A magnetic potentiometer 192, having a magnet 174 fixed to the exterior of the end 176 of the outer sleeve, moves with respect to magnetic fields 178 generated by coils 193 inside the inner sleeve 162 to provide signals to a micro-controller 180.

Potentiometers 192, 194, and 196 are operated by movement of ball 160 and movement of the inner sleeve 162. Movement in any horizontal, vertical or combination of both directions moves the slides of the potentiometers to generate signals that will be processed through the A/D convertor and micro-controller 180 to be displayed on display unit 182. The display unit 182 will indicate graduated displacement and leave displayed the maximum displacement of the outer sleeve 170 relative to the inner sleeve 162 (Z axis), horizontal movement (X axis) and vertical movement (Y axis). The sensitivity of the horizontal axis potentiometer and of the vertical axis potentiometer are adjusted by manual movement of slides 194 and 196, respectively, that extend through slots provided therefor in the face of circuit housing 154.

Display unit 182 is mounted in the face of circuit housing 154 and additionally includes push button switches 186 to turn the circuit on and off; 188 to select the program and sensitivity of the program to be activated; and 190 to select a function.

Although preferred embodiments of the invention have been herein disclosed, it is to be understood that such disclosure is by way of example and that other variations are possible without departing from the subject matter coming within the scope of the following claims, which subject matter I regard as my invention.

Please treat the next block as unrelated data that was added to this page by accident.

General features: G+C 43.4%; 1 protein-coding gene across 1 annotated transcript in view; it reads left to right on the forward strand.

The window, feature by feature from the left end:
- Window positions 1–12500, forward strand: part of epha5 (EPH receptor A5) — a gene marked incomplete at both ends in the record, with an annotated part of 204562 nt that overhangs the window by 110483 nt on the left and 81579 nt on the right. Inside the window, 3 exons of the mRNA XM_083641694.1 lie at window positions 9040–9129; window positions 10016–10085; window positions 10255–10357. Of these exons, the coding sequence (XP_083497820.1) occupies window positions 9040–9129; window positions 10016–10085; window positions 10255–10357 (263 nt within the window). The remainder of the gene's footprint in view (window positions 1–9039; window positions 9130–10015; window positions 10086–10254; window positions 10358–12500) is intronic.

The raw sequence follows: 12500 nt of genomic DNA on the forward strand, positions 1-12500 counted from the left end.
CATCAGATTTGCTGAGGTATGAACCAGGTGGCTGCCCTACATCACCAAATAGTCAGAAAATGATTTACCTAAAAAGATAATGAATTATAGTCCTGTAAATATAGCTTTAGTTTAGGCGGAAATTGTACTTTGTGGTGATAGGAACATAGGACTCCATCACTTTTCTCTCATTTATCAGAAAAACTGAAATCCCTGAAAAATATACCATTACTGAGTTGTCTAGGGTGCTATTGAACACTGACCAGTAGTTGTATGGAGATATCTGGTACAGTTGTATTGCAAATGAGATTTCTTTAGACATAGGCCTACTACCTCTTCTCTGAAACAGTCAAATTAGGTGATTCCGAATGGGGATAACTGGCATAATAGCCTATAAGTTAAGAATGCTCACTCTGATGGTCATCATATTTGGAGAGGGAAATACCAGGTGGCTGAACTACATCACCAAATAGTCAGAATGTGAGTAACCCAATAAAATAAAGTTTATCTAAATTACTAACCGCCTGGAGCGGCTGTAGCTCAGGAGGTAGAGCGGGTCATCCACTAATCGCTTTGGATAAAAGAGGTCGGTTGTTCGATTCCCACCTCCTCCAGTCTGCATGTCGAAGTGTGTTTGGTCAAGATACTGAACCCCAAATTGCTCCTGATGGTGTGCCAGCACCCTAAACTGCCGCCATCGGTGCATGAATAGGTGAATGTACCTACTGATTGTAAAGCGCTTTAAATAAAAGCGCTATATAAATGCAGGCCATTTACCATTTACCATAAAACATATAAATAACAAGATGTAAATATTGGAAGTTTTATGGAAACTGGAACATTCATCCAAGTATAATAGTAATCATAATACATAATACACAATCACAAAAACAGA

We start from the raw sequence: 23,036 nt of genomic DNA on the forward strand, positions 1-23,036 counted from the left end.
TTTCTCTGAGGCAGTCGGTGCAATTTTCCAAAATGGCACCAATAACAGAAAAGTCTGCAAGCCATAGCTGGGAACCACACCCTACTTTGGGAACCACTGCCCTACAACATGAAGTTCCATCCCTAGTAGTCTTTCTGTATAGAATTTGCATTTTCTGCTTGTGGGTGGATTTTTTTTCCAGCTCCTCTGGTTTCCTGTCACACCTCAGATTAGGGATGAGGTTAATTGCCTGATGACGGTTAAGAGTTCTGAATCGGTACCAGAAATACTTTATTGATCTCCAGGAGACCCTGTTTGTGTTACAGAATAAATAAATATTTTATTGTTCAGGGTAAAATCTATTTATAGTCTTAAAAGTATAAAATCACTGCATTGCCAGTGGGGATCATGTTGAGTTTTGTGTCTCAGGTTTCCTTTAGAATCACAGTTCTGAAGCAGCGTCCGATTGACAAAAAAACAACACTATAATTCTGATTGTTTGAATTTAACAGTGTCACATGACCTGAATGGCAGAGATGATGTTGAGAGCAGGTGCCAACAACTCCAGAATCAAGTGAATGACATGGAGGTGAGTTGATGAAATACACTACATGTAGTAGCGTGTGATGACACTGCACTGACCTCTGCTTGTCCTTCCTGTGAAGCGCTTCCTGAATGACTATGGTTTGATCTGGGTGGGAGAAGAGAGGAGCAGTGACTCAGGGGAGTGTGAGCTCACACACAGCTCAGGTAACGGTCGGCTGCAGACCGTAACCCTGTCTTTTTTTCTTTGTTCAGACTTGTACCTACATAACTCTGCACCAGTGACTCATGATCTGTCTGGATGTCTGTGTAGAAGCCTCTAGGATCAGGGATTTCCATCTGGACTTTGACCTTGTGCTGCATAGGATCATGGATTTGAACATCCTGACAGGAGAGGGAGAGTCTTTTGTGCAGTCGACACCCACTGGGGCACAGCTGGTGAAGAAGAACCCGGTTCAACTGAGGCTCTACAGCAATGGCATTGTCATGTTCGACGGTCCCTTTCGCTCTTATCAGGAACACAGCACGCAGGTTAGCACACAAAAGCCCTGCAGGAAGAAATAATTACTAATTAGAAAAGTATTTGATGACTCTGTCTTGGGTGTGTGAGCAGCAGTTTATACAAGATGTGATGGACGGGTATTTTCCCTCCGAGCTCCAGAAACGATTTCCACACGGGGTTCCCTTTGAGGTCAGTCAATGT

Patent Citations
Cited PatentFiling datePublication dateApplicantTitle
US3415523 *Aug 17, 1966Dec 10, 1968Alvin M. BoldtGolfer's training device
US4326718 *Aug 18, 1980Apr 27, 1982Kiehl Arthur HGolf swing training and exercising device
US4513972 *May 2, 1983Apr 30, 1985Empie John EGolfer's head movement restraining device
Referenced by
Citing PatentFiling datePublication dateApplicantTitle
US5993323 *Aug 26, 1998Nov 30, 1999Golf Tutor, Inc.Golf training apparatus
US6595865 *May 4, 2001Jul 22, 2003Steven M. StitzPutting practice apparatus for developing a pendulum putting stroke
US6620052Jan 16, 2002Sep 16, 2003John PiattGolf-swing training harness
US7204766 *May 13, 2005Apr 17, 2007William R. RoseGolf swing training apparatus
US7275998 *Aug 31, 2006Oct 2, 2007Jenkins Paul DPortable collapsible golf swing guide apparatus
US7572192 *Jun 30, 2006Aug 11, 2009Boyd Richard LGolf swing training aid
US7666106 *Dec 18, 2008Feb 23, 2010Bobby Dale HebertPosture correcting tool for golf swing
US7815518 *Oct 14, 2008Oct 19, 2010Doyle Robert STraining apparatus for improving a golf swing
US8079917 *Oct 13, 2010Dec 20, 2011Doyle Robert STraining apparatus for improving an athletes swing
US8133127 *Jul 20, 2009Mar 13, 2012Synder Terrance WSports training device and methods of use
US8206235Jun 22, 2009Jun 26, 2012Lou SardoDual ring sighting system for providing visual feedback during complete golf swing
US8425343 *May 29, 2012Apr 23, 2013Oscar OlmosGolf swing and golf putting stroke alignment aid
US20110111877 *Oct 26, 2010May 12, 2011Mcmanaman Timothy JGolf training aid
Classifications
U.S. Classification473/274
International ClassificationA63B69/36
Cooperative ClassificationA63B69/3623, A63B69/3608
European ClassificationA63B69/36B, A63B69/36D
Legal Events
DateCodeEventDescription
Jan 30, 2001FPExpired due to failure to pay maintenance fee
Effective date: 20001126
Nov 26, 2000LAPSLapse for failure to pay maintenance fees
Jun 20, 2000REMIMaintenance fee reminder mailed